If you are the primary caregiver for a loved one, there may be a way for you or your loved one to receive financial assistance.

You might qualify to be a paid caregiver under your loved one's insurance, Medicare or Medicaid program.

This might seem like an uncomfortable idea at first. Naturally, you are taking care of someone you love and do not expect payment. Most caregivers in the United States, in fact, are unpaid caregivers, usually a family member or close friend. The total value of unpaid caregivers in the country is estimated at 522 billion dollars.

However, there are many good and valid reasons to seek out payment if possible. Let's consider just a few of them:

  • Your loved one worked most of their life and paid into the system.
  • You can't pursue employment if you are staying at home with a loved one.
  • Instead of getting a job to pay for someone else to take care of your loved one, you could continue to take care of them, because you would be getting paid for at least some of the care you provide.
  • Home- and community- based care, as opposed to institutional care, is preferred by patients and actually costs the system less.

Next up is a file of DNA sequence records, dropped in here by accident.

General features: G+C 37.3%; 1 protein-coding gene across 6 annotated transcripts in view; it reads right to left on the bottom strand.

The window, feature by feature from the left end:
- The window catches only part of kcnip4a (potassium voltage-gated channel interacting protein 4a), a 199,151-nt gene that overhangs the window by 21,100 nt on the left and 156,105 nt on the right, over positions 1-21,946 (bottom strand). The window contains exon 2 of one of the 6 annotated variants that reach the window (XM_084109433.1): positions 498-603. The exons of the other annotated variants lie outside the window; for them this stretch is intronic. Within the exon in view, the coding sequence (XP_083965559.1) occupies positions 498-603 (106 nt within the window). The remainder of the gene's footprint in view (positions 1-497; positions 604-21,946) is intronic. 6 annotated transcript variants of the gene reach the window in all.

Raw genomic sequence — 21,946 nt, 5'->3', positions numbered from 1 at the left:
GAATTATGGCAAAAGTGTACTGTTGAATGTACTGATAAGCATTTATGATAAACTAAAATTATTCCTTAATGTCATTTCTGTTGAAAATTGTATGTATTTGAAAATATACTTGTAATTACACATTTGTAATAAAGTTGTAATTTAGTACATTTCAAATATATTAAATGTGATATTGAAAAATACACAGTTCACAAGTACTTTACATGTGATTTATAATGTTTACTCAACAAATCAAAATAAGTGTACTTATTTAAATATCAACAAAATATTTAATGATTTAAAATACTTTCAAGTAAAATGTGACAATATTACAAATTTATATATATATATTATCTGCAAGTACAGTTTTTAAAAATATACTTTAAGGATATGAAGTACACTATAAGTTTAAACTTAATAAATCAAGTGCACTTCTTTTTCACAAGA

So there is absolutely nothing to feel guilty about. Your work and dedication is extremely valuable, and you deserve to earn a living like everyone else.

What options do you have? It all depends on what benefits your loved one is entitled to. This usually comes from one or more of the following three sources:

  1. Long-term care insurance policy
  2. Medicare
  3. Medicaid

The most useful of these when it comes to home care are long-term care insurance policies or Medicaid. Medicare covers home care costs in more limited scenarios.

If your loved one has a long-term care policy through their previous employment, this could help substantially and without having to worry about Medicaid or Medicare eligibility, which can become tricky.

If your loved one uses Medicaid and they require caregiver services, they may seek out a "home and community-based waiver program." These programs fund caregiver services for people at risk of having to enter a nursing home. Under some of these programs, certain family members may act as paid caregivers.

It is worth investigating. Ask your insurance company, your local Medicaid office or an elder care lawyer to find out what assistance you qualify for.

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